Christopher stood at the kitchen sink, turning the glass over and over in his pruned palms. He held it under the faucet and rinsed the suds from inside and outside. This glass was his favorite, and most used. You could see the faded Guinness emblem on the side. It looked as if it was a painting that someone brought a wet brush across. He stood there and considered how many times he had washed this item. A conservative estimate of fourteen hundred times came to his mind. He liked the way the glass felt in his hands. It was more of a mug in truth, in the style of a beer stein that one might get passed if in attendance at the Munich Festivals of the fall in Germany.
The stream of water coming from the faucet put forth a constant drone of squish. It was a thunderous waterfall in an all too empty house. Chris was comforted by the white noise. He could spend hours at the sink lost in thought. The water was real, and felt good as it removed the filth of the dirty dishes. He always seemed to be able to hold onto the glasses and dishes no matter how wet his hands, or slippery the items were with soap. It was a unprofitable and preternatural talent
The final rinse of the mug was finished and he turned it upside down and placed it in the dish strainer to dry. As he reached for the next dish, he heard a hoarse raspy utterance from behind him.
He turned around and there was no one there. He was alone in the house. He reasoned that he was hearing things. No, it was the faucet he thought. Yes, the faucet’s stream of water made the sound that he thought was a person calling his name. He grabbed the faucet handle and pulled it down to stop the water from streaming. Then he turned it back on with an exploding hishhhhhhhhhh.
Satisfied with the rational explanation, he turned his attention back to the sink and the dish still in his left palm. He grabbed the sponge that was floating in the suds bowl at the lower right of the sink and brought it over the surface of the dish.
He heard it again, and immediately turned off the faucet. The appropriate silence followed. He was certain that he heard his name this time. He put the dish down in the sink and grabbed the dishtowel. It was beyond wet. He rubbed his hands back and forth across the lap of his jeans to get them drier. They remained wet, so he grabbed hold of the roll of paper towels and spun a ribbon of sheets off the roll and proceeded to blot his hands until moderately dry.
Chris then walked towards the bathroom door beside the kitchen island behind him. He turned the knob and flicked the switch outside of the door simultaneously. Then he swung the door open to expose the occupant of the bathroom.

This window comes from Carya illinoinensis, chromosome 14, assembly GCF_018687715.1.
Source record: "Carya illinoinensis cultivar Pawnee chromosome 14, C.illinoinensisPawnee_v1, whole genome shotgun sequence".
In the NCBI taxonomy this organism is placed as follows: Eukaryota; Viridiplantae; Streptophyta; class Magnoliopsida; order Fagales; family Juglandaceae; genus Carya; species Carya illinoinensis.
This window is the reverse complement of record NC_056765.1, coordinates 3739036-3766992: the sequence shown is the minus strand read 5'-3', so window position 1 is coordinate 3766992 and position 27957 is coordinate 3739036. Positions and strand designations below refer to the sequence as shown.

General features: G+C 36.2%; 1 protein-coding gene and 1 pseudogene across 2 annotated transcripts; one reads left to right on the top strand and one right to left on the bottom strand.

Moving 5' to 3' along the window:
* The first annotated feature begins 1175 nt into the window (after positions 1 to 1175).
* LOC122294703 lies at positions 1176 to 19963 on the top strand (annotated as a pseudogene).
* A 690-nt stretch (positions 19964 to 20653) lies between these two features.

There was no one there.
He went to the backdoor and looked out onto the deck. He could only see blackness. He had to turn off the main kitchen light in order to see outside. There was no one out there. Chris was certain he heard his name this time. He went and checked the rest of the rooms on the first floor. He found nothing.
He knew that the sounds could not have come from upstairs. He heard his name come from just over his shoulder. If someone was there and moved out of the kitchen quickly, he would have heard them on the old wooden stairs. Since the first floor was clear there was no one there to call his name. He was sure of it. He was also sure he heard it.
“It almost sounded like, but no, it couldn’t be…” he said out loud to himself.
This was quite unusual. He wondered if he was starting to imagine things, and if the stress of work was finally getting to him.
He returned to the sink and grabbed the dish. He pulled the faucet handle up and let the water flow again. He grabbed his mug from the dish strainer and filled it with water and drank. Some of the water squirted out the sides of his mouth as he lost his breath and coughed. He put the mug under the faucet and soaped it again.
“Chris, don’t turn around honey…” said the voice.
Chris turned around quickly, and lost hold of the mug. It flew to the left and hit the stove then smashed onto the floor. His favorite mug was in pieces all over the kitchen floor. He frantically looked through all of the rooms again, the bathroom, and then ran upstairs to check to see if there was someone else there.
There wasn’t anyone there. He came back down the stairs and grabbed the car keys from the peg beside the door and got out of the house. He walked to the car in a hurry, and opened the door and slipped in. He turned the car over, and pulled a three-point turn in order to get out of the common driveway. He almost hit his neighbors Volvo as he negotiated the final backing up motion. He then shot out of the driveway into the traffic lane. Luckily, no one was coming down the road.
He looked into the rearview mirror to see if he was being followed. There was nothing or no one behind him. There wasn’t even the dark shadow of a pursuer coming from the house or driveway as he had expected to see in the rearview mirror.
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